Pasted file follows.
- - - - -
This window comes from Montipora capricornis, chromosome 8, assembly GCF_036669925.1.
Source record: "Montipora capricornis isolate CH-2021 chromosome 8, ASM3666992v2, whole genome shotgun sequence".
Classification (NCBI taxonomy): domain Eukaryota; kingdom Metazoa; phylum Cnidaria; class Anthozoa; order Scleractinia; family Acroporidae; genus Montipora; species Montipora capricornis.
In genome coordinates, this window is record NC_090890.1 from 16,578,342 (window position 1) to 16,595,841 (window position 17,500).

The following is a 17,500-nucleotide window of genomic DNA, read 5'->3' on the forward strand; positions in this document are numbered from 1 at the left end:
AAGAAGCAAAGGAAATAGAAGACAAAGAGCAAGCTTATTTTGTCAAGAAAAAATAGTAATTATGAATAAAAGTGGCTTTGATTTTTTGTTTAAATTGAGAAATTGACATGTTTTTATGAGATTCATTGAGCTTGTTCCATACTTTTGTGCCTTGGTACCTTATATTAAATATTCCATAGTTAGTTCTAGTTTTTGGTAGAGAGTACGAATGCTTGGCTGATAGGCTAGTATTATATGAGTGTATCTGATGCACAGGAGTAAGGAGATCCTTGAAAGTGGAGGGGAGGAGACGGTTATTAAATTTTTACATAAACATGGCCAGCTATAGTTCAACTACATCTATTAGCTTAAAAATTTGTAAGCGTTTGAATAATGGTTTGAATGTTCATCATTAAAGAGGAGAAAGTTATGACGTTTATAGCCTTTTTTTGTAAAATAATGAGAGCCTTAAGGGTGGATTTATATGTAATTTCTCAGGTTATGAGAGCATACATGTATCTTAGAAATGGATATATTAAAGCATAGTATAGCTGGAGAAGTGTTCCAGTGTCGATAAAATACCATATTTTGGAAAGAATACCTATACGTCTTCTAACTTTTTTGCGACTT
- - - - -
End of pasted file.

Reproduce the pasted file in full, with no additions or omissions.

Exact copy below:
This window comes from Montipora capricornis, chromosome 8, assembly GCF_036669925.1.
Source record: "Montipora capricornis isolate CH-2021 chromosome 8, ASM3666992v2, whole genome shotgun sequence".
Classification (NCBI taxonomy): domain Eukaryota; kingdom Metazoa; phylum Cnidaria; class Anthozoa; order Scleractinia; family Acroporidae; genus Montipora; species Montipora capricornis.
In genome coordinates, this window is record NC_090890.1 from 16,578,342 (window position 1) to 16,595,841 (window position 17,500).

The following is a 17,500-nucleotide window of genomic DNA, read 5'->3' on the forward strand; positions in this document are numbered from 1 at the left end:
AAGAAGCAAAGGAAATAGAAGACAAAGAGCAAGCTTATTTTGTCAAGAAAAAATAGTAATTATGAATAAAAGTGGCTTTGATTTTTTGTTTAAATTGAGAAATTGACATGTTTTTATGAGATTCATTGAGCTTGTTCCATACTTTTGTGCCTTGGTACCTTATATTAAATATTCCATAGTTAGTTCTAGTTTTTGGTAGAGAGTACGAATGCTTGGCTGATAGGCTAGTATTATATGAGTGTATCTGATGCACAGGAGTAAGGAGATCCTTGAAAGTGGAGGGGAGGAGACGGTTATTAAATTTTTACATAAACATGGCCAGCTATAGTTCAACTACATCTATTAGCTTAAAAATTTGTAAGCGTTTGAATAATGGTTTGAATGTTCATCATTAAAGAGGAGAAAGTTATGACGTTTATAGCCTTTTTTTGTAAAATAATGAGAGCCTTAAGGGTGGATTTATATGTAATTTCTCAGGTTATGAGAGCATACATGTATCTTAGAAATGGATATATTAAAGCATAGTATAGCTGGAGAAGTGTTCCAGTGTCGATAAAATACCATATTTTGGAAAGAATACCTATACGTCTTCTAACTTTTTTGCGACTT